For twenty-five years following the Voyager mission, scientists speculated about Saturn's largest moon, a mysterious orb clouded in orange haze. Finally, in 2005, the Cassini-Huygens probe successfully parachuted down through Titan's atmosphere, all the while transmitting images and data. In the early 1980s, when the two Voyager spacecraft skimmed past Titan, Saturn's largest moon, they transmitted back enticing images of a mysterious world concealed in a seemingly impenetrable orange haze. Titan Unveiled is one of the first general interest books to reveal the startling new discoveries that have been made since the arrival of the Cassini-Huygens mission to Saturn and Titan.
Ralph Lorenz and Jacqueline Mitton take readers behind the scenes of this mission. Launched in 1997, Cassini entered orbit around Saturn in summer 2004. Its formidable payload included the Huygens probe, which successfully parachuted down through Titan's atmosphere in early 2005, all the while transmitting images and data--and scientists were startled by what they saw. One of those researchers was Lorenz, who gives an insider's account of the scientific community's first close encounter with an alien landscape of liquid methane seas and turbulent orange skies. Amid the challenges and frayed nerves, new discoveries are made, including methane monsoons, equatorial sand seas, and Titan's polar hood. Lorenz and Mitton describe Titan as a world strikingly like Earth and tell how Titan may hold clues to the origins of life on our own planet and possibly to its presence on others.
Generously illustrated with many stunning images, Titan Unveiled is essential reading for anyone interested in space exploration, planetary science, or astronomy.
A new afterword brings readers up to date on Cassini's ongoing exploration of Titan, describing the many new discoveries made since 2006.
Ralph Lorenz is a planetary scientist at the Johns Hopkins University Applied Physics Laboratory. Jacqueline Mitton is a writer, editor, and media consultant in astronomy. They are the coauthors of Lifting Titan's Veil: Exploring the Giant Moon of Saturn.
"[A]n enjoyable mix: a very accessible summary of current knowledge about Titan is combined with a firsthand account that gives a flavour of what it has been like to be part of this grand, bold, international collaboration that is the Cassini-Huygens project."--Times Higher Education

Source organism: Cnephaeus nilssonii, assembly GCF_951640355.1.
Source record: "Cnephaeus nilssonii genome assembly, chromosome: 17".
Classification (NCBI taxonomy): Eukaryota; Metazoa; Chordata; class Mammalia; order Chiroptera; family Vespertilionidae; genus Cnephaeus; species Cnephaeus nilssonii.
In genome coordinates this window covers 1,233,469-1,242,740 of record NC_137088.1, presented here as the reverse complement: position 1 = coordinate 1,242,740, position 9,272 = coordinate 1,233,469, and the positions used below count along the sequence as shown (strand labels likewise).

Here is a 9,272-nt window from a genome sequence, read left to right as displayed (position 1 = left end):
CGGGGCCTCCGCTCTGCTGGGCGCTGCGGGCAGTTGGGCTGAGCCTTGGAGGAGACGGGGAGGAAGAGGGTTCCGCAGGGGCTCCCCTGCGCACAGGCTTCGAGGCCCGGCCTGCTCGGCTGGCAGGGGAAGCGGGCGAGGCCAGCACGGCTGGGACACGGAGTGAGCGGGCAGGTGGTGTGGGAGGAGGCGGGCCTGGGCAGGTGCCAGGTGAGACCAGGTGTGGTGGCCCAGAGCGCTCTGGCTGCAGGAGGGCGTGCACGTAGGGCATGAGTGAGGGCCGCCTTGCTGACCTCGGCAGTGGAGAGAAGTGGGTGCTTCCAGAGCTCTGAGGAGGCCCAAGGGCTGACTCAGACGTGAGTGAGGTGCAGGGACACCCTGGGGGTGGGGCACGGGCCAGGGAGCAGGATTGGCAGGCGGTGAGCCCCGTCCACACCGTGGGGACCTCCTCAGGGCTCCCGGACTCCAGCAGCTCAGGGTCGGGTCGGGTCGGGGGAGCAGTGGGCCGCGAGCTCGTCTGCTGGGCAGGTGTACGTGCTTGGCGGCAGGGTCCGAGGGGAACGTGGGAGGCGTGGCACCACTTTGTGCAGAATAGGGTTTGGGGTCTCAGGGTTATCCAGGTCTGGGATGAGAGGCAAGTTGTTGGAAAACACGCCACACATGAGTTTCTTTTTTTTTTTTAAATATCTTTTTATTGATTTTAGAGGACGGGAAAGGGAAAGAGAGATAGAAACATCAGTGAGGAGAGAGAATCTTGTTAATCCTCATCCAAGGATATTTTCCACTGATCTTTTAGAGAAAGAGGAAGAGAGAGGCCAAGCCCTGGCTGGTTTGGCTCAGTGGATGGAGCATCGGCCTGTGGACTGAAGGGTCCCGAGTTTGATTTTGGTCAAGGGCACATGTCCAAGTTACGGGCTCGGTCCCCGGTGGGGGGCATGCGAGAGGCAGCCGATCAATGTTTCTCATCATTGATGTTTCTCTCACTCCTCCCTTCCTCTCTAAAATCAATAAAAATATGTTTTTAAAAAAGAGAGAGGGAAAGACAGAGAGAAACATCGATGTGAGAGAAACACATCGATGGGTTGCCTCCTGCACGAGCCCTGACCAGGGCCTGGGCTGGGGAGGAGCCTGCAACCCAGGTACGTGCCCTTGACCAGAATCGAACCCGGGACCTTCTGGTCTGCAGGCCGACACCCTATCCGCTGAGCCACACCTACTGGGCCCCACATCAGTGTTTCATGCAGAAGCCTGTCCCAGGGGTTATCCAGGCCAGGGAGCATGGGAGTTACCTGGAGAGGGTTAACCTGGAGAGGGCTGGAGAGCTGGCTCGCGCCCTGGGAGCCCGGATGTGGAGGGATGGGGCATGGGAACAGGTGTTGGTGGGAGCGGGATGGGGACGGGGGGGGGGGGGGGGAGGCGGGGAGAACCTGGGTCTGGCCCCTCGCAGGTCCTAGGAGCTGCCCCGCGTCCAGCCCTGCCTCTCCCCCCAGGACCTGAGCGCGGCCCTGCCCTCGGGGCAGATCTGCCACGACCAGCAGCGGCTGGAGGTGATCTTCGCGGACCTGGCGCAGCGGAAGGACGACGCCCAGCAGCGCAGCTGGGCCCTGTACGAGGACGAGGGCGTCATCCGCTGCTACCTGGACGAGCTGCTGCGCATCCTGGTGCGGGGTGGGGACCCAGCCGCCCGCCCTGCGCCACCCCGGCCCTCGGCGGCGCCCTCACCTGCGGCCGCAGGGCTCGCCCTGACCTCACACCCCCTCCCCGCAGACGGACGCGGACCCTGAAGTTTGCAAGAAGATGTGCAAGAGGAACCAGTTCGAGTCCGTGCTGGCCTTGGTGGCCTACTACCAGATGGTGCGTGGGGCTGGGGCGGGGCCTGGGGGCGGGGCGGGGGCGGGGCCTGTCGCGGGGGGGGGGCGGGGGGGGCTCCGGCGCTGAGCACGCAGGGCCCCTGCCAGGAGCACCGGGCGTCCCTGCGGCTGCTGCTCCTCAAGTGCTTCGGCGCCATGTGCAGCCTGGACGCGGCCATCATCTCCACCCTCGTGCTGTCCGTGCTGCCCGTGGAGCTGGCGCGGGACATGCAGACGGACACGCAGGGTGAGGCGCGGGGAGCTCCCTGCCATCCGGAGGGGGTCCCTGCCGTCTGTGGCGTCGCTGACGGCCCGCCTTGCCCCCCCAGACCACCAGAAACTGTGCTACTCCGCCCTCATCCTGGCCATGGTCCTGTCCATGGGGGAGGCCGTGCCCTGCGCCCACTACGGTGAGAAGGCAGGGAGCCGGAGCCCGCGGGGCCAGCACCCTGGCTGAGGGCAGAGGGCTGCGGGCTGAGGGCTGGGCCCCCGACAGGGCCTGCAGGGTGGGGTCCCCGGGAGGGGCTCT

"Titan Unveiled describes how most of what we once hypothesized about Titan has been proved wrong. The story of how we gained our current knowledge is fascinating; even more intriguing is what remains to be learned."--Henry Roe, Nature
Ralph Lorenz . . . has teamed with veteran science journalist Jaqueline Mitton to convey both the human and scientific drama of remote robotic space exploration."--Laurence A. Marschall, Natural History
"Lorenz, a planetary scientist, and Mitton, a science writer, vividly describe this encounter with an alien landscape; excerpts from Lorenz's log convey what it was like to be involved with the mission."--Scientific American
"[A]n engrossing firsthand account of one of humankind's greatest adventures of recent years. It will take decades to prepare a new mission and then an additional seven years for another spacecraft to reach titan. In the meantime, Titan Unveiled provides the general reader with a lively narrative that combines a reliable, nontechnical account of the Cassini-Huygens mission with personal and often intimate insights into these efforts to explore a fascinating planetary analogue to the Earth."--Fred Taylor, American Scientist
"An insider's look behind the headlines, focusing on the thought processes and instrumentation tricks involved. Lorenz's bloglike entries liven up the prose, but the star is Titan."--Richard Lovett, New Scientist
Table of Contents:
List of Illustrations and Tables vii
Chapter 1: The Lure of Titan 1
Chapter 2: Waiting for Cassini 21
Chapter 3: Cassini Arrives 67
Chapter 4: Cassini's First Taste of Titan 101
Chapter 5: Landing on Titan 132
Chapter 6: The Mission Goes On 174
Chapter 7: Where We Are and Where We Are Going 211
Afterword to the Paperback Edition 233
Appendix: Summary of Dynamical and Physical Data 255
Further Reading 257
Another Princeton book authored or coauthored by Jacqueline Mitton: